- Once drugs have been added to the Social Health Services Register, pricing is determined by institutional agreement between the manufacturers and payers. A drug’s value and price in the private system is determined by the market and in the public sector via public tender and subsequent negotiations (see compras consolidadas below). Though COFEPRIS sets the maximum price limits on drugs and procedures, the shelf price of a drug under this limit is ultimately left up to the manufacturer.
- For delivery of medical services, including prescription drugs, those covered under the public health system are limited to attending (and receiving prescriptions from) federal- and state-run hospitals. Federal hospitals accept all forms of insurance, public and private, but private clinics only extend benefits, including medications, to those who have private insurance (or if that person can pay out-of-pocket).
- Financial schemes and performance-based agreements have become commonplace in the Mexican pharmaceutical market:
- Financial: Since 2013, “compras consolidadas” (consolidated purchases) have emerged as a key mechanism by which the government purchases medicines for publicly funded insurance schemes. In doing so, the government’s numerous entities and health insurance programs combine their negotiating power to obtain discounts and secure price/volume guarantees from manufacturers. In doing so, the government aims to achieve efficient, transparent and effective use of public resources.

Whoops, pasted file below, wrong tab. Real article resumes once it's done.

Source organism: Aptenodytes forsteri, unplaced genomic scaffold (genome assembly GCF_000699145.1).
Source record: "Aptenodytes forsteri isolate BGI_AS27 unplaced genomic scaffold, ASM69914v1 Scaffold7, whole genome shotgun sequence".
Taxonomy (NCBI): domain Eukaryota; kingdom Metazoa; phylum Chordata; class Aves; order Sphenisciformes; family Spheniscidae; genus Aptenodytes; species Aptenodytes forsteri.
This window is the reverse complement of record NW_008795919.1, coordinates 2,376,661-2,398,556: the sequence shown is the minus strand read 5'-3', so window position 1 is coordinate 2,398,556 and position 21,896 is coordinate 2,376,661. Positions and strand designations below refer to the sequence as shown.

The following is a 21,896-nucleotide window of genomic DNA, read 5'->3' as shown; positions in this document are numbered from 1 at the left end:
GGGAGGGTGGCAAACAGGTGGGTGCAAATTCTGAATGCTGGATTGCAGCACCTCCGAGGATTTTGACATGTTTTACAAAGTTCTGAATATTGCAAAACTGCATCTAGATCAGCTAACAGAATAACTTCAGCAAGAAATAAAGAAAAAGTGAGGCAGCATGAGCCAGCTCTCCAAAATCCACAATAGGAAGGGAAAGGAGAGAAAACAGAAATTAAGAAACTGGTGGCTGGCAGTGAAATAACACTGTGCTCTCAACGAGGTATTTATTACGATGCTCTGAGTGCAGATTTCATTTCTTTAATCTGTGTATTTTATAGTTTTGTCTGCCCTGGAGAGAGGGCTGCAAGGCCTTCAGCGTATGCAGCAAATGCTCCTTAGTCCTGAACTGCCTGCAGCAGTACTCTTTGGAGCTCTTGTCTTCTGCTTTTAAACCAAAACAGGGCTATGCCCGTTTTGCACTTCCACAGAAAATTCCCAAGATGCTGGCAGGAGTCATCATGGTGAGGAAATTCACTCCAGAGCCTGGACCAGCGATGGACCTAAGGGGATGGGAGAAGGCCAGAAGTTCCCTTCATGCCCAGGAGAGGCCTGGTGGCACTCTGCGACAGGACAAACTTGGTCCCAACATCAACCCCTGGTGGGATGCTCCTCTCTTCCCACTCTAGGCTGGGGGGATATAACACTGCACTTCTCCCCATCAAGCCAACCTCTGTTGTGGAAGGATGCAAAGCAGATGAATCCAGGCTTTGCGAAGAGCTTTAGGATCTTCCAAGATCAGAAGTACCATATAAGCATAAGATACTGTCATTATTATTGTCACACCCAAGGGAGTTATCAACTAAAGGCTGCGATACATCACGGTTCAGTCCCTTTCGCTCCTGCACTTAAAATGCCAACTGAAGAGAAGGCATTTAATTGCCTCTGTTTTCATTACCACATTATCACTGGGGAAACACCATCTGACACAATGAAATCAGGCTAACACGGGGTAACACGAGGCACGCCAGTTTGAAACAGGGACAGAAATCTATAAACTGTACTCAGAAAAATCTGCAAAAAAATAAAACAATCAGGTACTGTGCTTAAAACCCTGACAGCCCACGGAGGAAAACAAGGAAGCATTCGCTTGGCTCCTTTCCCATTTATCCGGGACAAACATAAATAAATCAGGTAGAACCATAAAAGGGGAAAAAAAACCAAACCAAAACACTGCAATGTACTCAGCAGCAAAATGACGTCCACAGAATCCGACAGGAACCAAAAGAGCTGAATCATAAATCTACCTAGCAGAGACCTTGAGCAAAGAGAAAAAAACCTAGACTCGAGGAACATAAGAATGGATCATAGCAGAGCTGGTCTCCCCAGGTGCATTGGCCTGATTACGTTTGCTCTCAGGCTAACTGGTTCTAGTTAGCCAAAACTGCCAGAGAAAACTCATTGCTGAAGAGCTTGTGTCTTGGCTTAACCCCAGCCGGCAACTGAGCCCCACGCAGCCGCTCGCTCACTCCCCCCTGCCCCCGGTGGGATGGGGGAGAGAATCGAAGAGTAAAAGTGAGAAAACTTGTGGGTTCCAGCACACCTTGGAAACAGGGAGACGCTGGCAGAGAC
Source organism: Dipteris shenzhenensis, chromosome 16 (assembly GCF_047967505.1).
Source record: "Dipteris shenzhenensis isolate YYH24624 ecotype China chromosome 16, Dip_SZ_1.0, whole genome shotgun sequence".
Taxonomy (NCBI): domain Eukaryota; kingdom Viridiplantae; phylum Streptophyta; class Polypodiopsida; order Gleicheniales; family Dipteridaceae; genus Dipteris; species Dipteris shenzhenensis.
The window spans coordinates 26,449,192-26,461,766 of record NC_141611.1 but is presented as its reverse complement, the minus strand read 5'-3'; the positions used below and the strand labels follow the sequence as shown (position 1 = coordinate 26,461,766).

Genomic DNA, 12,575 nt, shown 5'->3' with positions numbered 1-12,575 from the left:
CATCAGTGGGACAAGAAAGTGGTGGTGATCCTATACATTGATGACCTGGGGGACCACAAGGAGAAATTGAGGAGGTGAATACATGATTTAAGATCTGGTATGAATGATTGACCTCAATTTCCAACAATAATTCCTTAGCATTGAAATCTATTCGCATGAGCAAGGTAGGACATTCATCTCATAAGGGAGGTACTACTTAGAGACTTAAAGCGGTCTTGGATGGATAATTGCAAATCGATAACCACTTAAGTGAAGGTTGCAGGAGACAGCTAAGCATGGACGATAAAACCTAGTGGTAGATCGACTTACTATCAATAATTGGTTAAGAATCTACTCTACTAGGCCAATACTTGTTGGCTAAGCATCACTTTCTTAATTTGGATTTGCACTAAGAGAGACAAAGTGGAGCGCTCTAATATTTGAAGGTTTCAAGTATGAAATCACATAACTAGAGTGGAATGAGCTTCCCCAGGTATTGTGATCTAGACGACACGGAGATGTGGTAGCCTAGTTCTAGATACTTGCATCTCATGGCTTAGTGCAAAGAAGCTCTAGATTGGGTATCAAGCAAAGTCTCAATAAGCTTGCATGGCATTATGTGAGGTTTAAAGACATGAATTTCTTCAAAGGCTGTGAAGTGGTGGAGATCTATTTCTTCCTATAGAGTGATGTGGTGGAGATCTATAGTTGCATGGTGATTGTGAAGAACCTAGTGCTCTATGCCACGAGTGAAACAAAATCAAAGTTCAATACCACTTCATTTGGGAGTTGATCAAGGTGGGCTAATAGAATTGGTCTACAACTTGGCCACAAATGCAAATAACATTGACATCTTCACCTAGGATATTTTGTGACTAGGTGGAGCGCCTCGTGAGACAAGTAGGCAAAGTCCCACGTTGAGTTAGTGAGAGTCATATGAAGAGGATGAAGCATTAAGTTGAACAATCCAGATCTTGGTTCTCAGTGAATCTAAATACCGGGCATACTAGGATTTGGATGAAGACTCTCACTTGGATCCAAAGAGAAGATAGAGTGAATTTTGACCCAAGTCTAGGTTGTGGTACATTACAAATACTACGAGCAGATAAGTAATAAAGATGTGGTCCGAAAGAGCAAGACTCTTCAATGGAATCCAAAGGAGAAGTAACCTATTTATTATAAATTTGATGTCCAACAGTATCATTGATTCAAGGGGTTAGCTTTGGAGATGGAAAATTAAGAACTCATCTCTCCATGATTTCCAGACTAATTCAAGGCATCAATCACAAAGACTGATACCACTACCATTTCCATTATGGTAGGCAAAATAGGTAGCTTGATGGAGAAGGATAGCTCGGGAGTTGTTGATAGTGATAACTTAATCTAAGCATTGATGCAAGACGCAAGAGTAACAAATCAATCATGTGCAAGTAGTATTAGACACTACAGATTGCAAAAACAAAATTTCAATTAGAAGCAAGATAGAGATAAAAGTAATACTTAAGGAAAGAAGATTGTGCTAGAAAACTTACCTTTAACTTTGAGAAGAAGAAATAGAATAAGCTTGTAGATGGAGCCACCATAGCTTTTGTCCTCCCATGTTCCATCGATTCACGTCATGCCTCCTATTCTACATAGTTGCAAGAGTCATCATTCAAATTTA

- Performance-based: Risk-sharing arrangements (RSAs) have also emerged as a key practice in Mexico. In these arrangements, authorities transfer some of the risks (both financial and in effectiveness) to manufacturers in exchange for government purchases of branded medicines.
- In the private system, major retailers such as Wal-Mart (Walmex) and Fármacos Nacionales have traditionally held tremendous influence over the availability and pricing of medicines. However, this influence has been drawn into question due to the case of Casa Saba’s pharmacy, which prior to 2014 was the largest retail chain in Mexico. The pharmacy chain liquidated its assets and dismantled its Mexico operations at the same time that it owed $7 billion pesos to more than 500 pharmaceutical and device suppliers. This action resulted in millions in fines for the company’s previous owners, and a wake-up call for industry.
Implications for Industry
It can take anywhere from two to four years for a drug to be approved and available in Mexico’s Social Health System, and as such, it is important to consider this lag when developing a public access strategy. Overall, access into the Mexican healthcare market is largely dependent on demonstrated value. Private payers make decisions based on the value of a medication to patients’ health, and public health systems choose to include medication in their catalogue based on the value to the population. With a growing population and a health system dedicated to increasing its ability to provide access to healthcare, telling your value story is more important than ever. GLOBALHealthPR’s Mexico office has more than 15 years of successfully creating and communicating the value story to diverse audiences.